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Epilepsy, Seizures, Treatments and Scientific Research


Did you know that there are over 300.000 people living with rare diseases?
Over 6000 rare diseases have been identified. 72% have a genetic whilst others are caused by infections, allergies, or environmental factors. Furthermore, 70% of genetic rare diseases start in childhood.
You can find this and more information in https://www.rarediseaseday.org/.
February is the month of rare diseases and, in 2021, the Rare Disease day is on the 28th of February.
Some of these rare diseases lead to the development of epilepsy.
During February we will dedicate some posts on raising awareness about some of these diseases.
You can check them by clicking in "Rare Diseases" in the left menu of the website!


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February 2021 - Rare Disease Month

There are over 300.000 people leaving with rare diseases and over 6000 rare diseases have been identified.
Some of theses diseases involve the development of epilepsy and, in some cases, the development of refractory forms of epilepsy which are resistante to treatment with antiepileptic drugs.
During the rest of the month we will share with you information on some of these diseases and the developments that have been made to understand the cellular & molecular mechanisms behind them.


Rett Syndrome


Rett Syndrome is a rare neurological disorder that affects normal development and function of the brain.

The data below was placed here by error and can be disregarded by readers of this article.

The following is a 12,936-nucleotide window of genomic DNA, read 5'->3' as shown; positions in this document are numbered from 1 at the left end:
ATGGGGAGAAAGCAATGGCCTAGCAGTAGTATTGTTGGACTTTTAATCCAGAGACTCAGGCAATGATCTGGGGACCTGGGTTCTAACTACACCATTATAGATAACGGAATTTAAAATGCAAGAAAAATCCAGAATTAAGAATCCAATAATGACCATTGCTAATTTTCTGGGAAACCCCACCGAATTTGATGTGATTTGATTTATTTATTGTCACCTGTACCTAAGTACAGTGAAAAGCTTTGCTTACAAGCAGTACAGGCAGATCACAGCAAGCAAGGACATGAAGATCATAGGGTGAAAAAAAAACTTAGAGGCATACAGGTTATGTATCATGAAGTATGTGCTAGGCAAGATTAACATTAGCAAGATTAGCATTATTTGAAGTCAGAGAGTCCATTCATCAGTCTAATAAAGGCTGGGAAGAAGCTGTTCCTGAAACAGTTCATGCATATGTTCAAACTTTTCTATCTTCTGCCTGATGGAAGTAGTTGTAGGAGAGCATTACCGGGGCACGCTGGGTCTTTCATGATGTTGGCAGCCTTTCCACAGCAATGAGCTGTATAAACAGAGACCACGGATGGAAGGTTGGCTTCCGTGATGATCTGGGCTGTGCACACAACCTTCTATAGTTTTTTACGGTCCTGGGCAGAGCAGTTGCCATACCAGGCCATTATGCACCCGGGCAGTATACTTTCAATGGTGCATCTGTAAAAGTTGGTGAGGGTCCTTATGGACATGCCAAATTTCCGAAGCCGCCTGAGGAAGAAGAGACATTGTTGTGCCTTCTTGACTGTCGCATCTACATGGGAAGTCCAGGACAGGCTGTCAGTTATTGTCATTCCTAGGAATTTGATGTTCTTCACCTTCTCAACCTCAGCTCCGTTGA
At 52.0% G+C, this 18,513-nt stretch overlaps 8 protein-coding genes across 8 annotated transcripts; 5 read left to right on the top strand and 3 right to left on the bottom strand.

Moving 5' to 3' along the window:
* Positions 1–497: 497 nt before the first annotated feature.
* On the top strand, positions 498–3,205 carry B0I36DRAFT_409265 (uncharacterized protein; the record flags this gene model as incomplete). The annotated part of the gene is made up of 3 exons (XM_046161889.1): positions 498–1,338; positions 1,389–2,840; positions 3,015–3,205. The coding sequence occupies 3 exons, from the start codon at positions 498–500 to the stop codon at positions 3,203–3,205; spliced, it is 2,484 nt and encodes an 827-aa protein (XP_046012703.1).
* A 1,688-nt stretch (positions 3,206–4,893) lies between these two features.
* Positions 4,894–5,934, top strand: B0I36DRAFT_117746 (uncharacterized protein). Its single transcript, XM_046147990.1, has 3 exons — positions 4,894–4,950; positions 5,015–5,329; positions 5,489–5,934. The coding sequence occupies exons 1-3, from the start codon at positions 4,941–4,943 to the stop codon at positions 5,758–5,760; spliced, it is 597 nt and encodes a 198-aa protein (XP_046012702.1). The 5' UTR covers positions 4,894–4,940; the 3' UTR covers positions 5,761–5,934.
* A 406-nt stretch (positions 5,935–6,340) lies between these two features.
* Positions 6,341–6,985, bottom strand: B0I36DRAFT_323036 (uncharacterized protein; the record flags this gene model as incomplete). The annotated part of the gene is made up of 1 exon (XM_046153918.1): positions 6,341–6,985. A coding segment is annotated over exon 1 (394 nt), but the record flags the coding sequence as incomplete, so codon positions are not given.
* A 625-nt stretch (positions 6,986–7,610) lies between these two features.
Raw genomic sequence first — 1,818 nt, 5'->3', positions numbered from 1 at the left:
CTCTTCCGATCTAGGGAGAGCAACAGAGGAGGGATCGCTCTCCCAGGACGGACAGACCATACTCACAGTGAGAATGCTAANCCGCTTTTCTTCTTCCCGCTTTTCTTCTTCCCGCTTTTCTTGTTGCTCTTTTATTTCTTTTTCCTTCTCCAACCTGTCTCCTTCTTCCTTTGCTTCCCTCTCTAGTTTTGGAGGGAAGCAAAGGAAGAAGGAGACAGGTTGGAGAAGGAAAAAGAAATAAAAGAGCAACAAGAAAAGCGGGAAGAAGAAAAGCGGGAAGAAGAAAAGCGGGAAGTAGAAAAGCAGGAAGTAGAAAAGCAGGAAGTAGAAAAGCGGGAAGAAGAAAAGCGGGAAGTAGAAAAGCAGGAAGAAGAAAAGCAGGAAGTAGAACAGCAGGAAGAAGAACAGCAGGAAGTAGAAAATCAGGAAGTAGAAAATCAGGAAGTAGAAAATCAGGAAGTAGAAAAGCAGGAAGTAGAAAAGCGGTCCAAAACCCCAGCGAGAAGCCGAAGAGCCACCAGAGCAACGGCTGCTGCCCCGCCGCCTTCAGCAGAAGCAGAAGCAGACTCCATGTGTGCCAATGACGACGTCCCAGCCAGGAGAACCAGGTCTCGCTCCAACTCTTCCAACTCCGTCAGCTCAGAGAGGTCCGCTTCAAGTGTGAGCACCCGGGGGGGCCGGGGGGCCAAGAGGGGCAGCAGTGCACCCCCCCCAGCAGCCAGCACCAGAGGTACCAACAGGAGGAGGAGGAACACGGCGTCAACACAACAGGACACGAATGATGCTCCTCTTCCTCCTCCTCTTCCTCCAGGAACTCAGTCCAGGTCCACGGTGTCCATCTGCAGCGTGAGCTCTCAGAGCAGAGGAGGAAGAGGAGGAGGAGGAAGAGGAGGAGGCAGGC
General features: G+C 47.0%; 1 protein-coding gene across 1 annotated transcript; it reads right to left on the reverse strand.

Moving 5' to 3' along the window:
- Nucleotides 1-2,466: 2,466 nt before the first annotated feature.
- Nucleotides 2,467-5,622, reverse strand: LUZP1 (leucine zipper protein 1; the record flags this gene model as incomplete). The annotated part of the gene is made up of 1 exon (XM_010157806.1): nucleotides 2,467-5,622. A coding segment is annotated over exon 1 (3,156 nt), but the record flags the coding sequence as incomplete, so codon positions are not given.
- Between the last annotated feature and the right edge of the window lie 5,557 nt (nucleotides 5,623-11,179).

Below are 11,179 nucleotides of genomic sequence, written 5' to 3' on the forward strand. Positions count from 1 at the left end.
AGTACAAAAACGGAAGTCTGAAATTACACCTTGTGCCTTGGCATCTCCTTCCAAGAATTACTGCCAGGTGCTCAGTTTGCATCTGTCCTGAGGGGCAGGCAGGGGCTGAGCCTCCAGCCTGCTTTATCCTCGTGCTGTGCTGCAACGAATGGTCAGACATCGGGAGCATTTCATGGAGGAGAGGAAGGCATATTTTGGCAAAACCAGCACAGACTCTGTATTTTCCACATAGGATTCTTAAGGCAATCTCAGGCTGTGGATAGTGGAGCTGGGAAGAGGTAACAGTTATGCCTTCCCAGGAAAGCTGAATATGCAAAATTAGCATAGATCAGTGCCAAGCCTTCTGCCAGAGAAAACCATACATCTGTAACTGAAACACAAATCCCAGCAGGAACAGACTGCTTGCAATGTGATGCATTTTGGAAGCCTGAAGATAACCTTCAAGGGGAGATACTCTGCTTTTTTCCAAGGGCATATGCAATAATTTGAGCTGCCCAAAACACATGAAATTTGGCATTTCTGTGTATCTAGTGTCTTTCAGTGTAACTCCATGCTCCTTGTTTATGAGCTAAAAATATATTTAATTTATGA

It affects mostly, but not exclusively, women. With an incidence of 1 case in each 10 000 live births, it is one of the major genetic causes of intellectual disability in girls.
Rett Syndrome is characterized by an apparent normal early development until 6-18 months of life, followed by a regression with loss of motor, speech, and cognitive skills, as well as deficits in respiratory and autonomic development.
Furthermore, around 80% of Rett syndrome patients develop refractory epilepsy.

EPILEPSY:

Epilepsy is a neurological disease characterised by the occurrence of seizures. These seizures are caused by an abnormal firing of brain cells, the neurons. In most cases, the occurrence of seizures can be reduced or completely stopped by following treatment with antiepileptic drugs. In other cases, seizures seem to be resistant to those drugs. Those are known as refractory epilepsies.

In more than 90% of the cases, Rett Syndrome is caused by mutations in the MECP2 gene.

Located in the X-chromosome, the MECP2 gene encodes for a protein that regulates the expression of other proteins during different phases of brain development.
One of the Strategic Research lines at EpiEpiNet is to study how the development and function of neurons is impaired in Rett Syndrome.